Scientists say sugar is bad for you: Like, really, really bad

A spoonful of sugar may make the medicine go down, as the song said, but more than six spoonfuls of sugar a day may end up putting you down. 

That’s the takeaway from researchers in China, who have declared limiting your sugar intake is a major step you can take to live longer, since too much of the sweet stuff puts you at risk for some 45 different health conditions, including diabetes, heart disease, and even depression.

The researchers took a deep dive into 73 studies listed in more than 8,600 articles on the topic. 

In fact, drinking just 8 ounces of sugary drinks per day was linked to a 17% higher risk of coronary heart disease and a four-percent higher risk of death overall.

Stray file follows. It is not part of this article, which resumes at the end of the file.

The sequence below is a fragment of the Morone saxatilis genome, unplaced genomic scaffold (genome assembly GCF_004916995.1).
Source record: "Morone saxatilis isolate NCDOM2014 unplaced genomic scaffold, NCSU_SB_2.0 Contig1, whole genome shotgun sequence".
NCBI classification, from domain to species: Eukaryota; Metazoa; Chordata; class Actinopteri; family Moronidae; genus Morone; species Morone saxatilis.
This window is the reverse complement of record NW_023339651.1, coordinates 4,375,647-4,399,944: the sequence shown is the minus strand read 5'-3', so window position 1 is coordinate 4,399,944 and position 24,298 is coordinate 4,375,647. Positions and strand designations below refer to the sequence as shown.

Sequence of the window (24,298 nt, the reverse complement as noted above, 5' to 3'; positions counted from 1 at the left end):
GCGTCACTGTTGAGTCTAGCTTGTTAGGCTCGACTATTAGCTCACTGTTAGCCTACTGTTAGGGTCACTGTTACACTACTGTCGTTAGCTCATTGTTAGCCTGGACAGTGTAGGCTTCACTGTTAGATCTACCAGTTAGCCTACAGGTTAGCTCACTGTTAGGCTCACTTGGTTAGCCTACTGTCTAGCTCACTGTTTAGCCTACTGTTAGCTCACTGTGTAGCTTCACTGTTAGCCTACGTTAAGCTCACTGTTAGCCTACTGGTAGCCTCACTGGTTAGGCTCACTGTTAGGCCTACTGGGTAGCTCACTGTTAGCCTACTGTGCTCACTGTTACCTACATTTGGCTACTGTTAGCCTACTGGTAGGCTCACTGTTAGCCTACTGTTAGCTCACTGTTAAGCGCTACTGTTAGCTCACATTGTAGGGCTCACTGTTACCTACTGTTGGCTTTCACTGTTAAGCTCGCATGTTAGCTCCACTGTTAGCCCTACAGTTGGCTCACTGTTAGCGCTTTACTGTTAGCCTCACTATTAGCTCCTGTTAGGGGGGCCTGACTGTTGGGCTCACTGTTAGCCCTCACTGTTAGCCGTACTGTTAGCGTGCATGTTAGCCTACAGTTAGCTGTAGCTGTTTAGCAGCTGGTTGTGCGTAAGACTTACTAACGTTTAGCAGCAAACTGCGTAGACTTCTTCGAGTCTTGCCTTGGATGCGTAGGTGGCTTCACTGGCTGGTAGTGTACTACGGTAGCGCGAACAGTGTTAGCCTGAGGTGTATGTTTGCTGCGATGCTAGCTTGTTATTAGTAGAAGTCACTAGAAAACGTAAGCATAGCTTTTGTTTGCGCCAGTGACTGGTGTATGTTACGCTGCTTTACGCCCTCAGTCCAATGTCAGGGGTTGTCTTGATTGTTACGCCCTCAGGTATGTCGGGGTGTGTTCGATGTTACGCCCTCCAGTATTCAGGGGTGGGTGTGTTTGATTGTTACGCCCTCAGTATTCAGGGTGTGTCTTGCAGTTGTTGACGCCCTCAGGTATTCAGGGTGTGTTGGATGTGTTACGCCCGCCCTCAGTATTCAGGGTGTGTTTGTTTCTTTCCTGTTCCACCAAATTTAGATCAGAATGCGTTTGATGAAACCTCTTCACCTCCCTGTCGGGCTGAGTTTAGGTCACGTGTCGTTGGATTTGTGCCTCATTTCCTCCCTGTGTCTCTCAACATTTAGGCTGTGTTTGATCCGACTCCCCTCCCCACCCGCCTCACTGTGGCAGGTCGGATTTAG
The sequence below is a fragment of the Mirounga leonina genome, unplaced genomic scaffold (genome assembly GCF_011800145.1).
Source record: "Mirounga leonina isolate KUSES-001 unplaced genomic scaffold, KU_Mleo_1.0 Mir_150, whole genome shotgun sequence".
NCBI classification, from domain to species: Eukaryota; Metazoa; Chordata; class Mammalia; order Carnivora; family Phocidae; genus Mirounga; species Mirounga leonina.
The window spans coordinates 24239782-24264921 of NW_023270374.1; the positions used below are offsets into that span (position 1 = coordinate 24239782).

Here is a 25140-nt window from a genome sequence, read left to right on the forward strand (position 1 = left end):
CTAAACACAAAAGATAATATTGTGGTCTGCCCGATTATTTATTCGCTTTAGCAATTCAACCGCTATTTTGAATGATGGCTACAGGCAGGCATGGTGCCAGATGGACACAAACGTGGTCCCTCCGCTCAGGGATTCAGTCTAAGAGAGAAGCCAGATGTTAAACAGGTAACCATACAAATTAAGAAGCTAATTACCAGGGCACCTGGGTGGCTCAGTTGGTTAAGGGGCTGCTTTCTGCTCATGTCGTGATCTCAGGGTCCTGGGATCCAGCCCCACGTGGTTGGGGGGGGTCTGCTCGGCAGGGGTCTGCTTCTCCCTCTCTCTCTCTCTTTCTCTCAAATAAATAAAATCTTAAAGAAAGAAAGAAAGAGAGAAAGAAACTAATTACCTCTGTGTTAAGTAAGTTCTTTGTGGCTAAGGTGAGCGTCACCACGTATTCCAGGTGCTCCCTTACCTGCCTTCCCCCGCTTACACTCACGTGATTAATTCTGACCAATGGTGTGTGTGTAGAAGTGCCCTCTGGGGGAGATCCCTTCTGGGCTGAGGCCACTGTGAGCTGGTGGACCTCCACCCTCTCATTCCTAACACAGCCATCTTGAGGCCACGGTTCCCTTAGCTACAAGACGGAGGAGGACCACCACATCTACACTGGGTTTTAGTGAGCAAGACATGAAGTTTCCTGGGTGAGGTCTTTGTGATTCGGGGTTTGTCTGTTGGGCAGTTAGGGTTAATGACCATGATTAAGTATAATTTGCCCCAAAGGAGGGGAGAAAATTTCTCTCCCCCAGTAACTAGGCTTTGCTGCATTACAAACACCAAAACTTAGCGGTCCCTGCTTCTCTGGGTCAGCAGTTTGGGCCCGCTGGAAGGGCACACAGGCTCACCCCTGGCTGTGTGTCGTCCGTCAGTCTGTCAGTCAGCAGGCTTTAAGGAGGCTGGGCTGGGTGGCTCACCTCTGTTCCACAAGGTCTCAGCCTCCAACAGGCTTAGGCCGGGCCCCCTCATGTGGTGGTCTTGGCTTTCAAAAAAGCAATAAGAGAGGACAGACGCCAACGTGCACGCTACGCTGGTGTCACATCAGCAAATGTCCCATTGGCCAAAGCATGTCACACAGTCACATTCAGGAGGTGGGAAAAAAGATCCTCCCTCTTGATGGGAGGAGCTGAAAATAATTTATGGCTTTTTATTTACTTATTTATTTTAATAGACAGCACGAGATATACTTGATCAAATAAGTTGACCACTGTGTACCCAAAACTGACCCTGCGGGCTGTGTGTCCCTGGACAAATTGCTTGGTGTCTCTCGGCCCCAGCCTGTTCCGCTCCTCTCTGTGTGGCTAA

The study, which was published in the BMJ, noted, “Significant harmful associations were found between dietary sugar consumption and 18 endocrine or metabolic outcomes including diabetes, gout and obesity; 10 cardiovascular outcomes including high blood pressure, heart attack and stroke; seven cancer outcomes including breast, prostate and pancreatic cancer; and 10 other outcomes including asthma, tooth decay, depression and death.”

And for those who think that fructose — that is, fruit-derived sugar — is better, well, think again. Some of the studies suggested 25 grams per day of fructose was connected to a 22% increased risk of pancreatic cancer. 

While the researchers dealt with intentionally consumed sweet stuff, like soda and candy, they don’t expressly mention the disturbing fact that sugar — particularly high fructose corn syrup — is virtually everywhere in modern processed foods in the U.S., even in products you wouldn’t think of as “sweet stuff,” like ketchup, breakfast cereals and spaghetti sauce.